Teachers Raise Alarm Over Middle School Principal Search
An increasing number of Amherst Regional Middle School (ARMS) educators are weighing in on the recent principal search process, asking Superintendent Michael Morris to pause the search and nullify the community feedback received following this week’s public forum.
Thirty-five middle school educators have signed onto letters sent to the superintendent and School Committee this week citing concerns which include secrecy of the hiring process, restrictions on communications between interview committee members, alleged conflicts of interest between those involved in hiring and candidates, and a claim that a qualified internal candidate was not put forward as a finalist.
“We have lost confidence in the ARMS principal search process,” wrote Alicia Lopez in a letter co-signed by 28 ARMS educators.
In another letter signed by 18 educators, teacher Ben Levy wrote, “Since the [interview] committee’s ratings have not been made public, we are not confident that they indicate that only two, but not three of the interviewed candidates should be recommended.”
This is not the first time questions have been raised about the district’s hiring process. Last November, retired teacher Martha Toro published a letter in the Indy which questioned the integrity of the hiring process and leveled accusations of nepotism and corruption in the district. The same process that Toro criticized — which consists of a screening committee that has access to candidate resumes and a separate interview committee that does not — was applied in the recent middle school principal search. Among the pleas from teachers this week was a call for a review of the hiring process.
Earlier this week, a letter penned by Claire Cocco and 21 educators called for the internal candidate for the middle school principal position to be added to the finalist pool in time for community forums on March 28, stating the candidate had wide staff support.
Shortly before the forums, finalist Tanya Brodd of Arizona withdrew as she had accepted a position elsewhere, leaving only one candidate.
Seeming to respond to accusations of undisclosed conflicts of interest among applicants and District staff, Human Resources Director Doreen Cunningham opened the virtual forum with sole finalist Gabrielle Jackson by declaring she and the applicant did not know each other and had not met prior to the interview.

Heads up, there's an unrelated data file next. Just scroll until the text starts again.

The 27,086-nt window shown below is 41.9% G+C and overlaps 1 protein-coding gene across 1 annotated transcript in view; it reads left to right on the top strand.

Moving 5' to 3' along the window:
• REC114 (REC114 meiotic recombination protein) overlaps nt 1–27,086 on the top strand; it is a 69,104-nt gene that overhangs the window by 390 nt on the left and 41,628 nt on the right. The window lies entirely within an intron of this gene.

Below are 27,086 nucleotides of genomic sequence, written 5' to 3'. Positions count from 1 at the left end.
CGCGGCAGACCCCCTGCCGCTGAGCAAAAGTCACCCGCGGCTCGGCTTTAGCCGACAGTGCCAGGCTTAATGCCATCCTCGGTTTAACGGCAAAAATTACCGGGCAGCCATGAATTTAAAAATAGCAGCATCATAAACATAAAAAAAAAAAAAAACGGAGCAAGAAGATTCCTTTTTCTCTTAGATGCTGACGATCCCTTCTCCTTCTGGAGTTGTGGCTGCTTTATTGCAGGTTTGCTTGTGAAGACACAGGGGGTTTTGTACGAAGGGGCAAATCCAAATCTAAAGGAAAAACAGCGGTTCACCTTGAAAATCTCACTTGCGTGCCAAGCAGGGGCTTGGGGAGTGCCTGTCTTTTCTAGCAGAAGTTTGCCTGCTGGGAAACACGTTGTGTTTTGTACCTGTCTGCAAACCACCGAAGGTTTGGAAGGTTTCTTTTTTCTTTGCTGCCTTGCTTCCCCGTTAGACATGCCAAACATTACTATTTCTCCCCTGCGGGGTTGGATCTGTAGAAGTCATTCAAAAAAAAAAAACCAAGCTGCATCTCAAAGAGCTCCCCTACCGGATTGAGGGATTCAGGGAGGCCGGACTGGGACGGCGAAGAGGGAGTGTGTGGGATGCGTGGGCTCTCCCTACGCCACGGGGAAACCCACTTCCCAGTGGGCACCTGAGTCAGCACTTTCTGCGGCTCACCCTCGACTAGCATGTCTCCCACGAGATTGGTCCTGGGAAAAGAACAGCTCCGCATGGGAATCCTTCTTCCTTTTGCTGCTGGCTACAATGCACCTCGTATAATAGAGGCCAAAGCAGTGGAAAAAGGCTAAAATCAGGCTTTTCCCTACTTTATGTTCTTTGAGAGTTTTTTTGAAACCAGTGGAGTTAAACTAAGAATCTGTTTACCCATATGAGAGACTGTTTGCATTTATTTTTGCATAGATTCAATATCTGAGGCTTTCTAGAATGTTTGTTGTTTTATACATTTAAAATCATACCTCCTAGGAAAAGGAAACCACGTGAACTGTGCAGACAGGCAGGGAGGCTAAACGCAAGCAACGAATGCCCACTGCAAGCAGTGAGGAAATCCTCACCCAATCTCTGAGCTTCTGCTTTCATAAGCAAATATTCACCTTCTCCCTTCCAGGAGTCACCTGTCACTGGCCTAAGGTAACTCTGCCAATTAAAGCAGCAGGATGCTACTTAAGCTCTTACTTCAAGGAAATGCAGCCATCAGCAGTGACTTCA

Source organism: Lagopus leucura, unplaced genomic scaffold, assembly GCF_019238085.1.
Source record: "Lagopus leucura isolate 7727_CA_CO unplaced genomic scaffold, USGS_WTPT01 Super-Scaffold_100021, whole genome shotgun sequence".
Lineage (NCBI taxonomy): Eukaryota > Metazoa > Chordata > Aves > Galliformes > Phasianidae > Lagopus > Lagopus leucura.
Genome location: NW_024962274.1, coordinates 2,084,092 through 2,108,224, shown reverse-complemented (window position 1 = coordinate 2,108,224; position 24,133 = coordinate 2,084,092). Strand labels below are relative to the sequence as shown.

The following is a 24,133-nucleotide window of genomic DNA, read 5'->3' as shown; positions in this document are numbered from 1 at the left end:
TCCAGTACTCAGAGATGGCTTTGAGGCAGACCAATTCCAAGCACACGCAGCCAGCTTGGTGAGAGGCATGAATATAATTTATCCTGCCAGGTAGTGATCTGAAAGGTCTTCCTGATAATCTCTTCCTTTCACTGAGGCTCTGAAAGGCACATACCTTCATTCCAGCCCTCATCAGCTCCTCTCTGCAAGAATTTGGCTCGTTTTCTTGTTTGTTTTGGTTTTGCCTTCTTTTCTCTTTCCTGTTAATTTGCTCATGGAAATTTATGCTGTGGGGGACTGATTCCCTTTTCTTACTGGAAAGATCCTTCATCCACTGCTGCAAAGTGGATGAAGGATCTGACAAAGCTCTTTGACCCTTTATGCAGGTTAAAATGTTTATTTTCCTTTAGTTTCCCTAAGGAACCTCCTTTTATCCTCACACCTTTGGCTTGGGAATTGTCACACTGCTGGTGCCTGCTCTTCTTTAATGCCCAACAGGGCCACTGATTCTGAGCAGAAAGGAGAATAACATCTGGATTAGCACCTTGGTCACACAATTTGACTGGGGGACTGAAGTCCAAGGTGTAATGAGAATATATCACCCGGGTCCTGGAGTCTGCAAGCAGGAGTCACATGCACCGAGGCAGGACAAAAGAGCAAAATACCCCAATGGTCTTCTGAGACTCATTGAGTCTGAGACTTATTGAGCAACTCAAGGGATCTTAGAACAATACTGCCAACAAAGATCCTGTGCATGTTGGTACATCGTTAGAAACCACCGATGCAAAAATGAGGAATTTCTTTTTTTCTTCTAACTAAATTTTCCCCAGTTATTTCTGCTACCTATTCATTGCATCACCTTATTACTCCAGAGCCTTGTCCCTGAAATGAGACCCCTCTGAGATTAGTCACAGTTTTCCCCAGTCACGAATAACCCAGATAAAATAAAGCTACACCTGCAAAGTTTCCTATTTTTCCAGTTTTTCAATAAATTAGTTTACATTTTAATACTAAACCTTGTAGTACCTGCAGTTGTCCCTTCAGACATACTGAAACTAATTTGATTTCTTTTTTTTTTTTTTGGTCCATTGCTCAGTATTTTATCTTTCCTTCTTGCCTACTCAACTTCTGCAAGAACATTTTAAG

At the Regional School Committee meeting also on March 28, when asked by School Committee member Jennifer Shiao whether another finalist would be added to the pool, Morris responded that they don’t typically add finalists after the fact. “Unfortunately, the timing of this one was a little awkward,” Morris said. “We do have a finalist but that doesn’t mean the person will definitely get the position. We’ll make that determination along with community feedback.”
An online form for the community to offer feedback on the candidate was open until noon on March 30.
3 thoughts on “Teachers Raise Alarm Over Middle School Principal Search”
Toni, thank you so much for this incisive piece. If someone from outside Amherst read this article, they would absolutely come to the conclusion that Amherst does not value educators at all. AT ALL. If our community cares about our students or the incredible folks who are responsible for them every school day, there would be an open and unbiased process for all critical hiring decisions. Given the more than ten years of instability at the middle school, you would assume that finding the right person with a national search and a truly transparent process would be the utmost importance for Superintendant Morris and the district. And yet, each time there is a rushed search that is hidden from the community.
How much money and time has been spent on hiring since the last period of stability in the middle school? The amount of stress on the educators who have to relearn how to work with new leadership every two years (Principal Sharon is the only one who has lasted a full three years, but that first year was the covid year, so that’s a anomaly) is absurd. Our teachers, paraeducators, staff – their time and energy should be put towards their number one job: teaching the students. Instead, they are having to claw their way to a fair contract while literally over 100,000 is spent on an architecture firm for the library project EACH MONTH. They are fighting for transparency in a hiring decision that has a huge impact on the culture and health of the school. They are working with meager resources. Arguably, middle school is the most disregulated time for students because of their age, their hormones, their brain development. The educators who choose to work with middle-schoolers deserve our respect!!!
I am dismayed that the district is handling this search in this way. If there is nothing to hide, then why are they sheltering behind a wall of secrecy??? LISTEN TO THE TEACHERS.
Thanks for writing this article and calling attention to the issue. Unfortunately ARMS staff members have yet to hear anything even though we have sent 3 separate letters raising concerns. In addition, when curriculum leaders (our department heads) requested a meeting with Dr.Morris and Ms. Cunningham to discuss the search, we were told they did not have time to meet with us.
Given the withdrawal of the other “external” candidate, shouldn’t it be a “no-brainer” to add another candidate at this point? And if the principal were to be a leader rather than a manager, wouldn’t an “internal” candidate bring some important collegial values to the position? Otherwise one ends up with a “labor vs. management” situation, which rarely works out well in the end, especially for the students.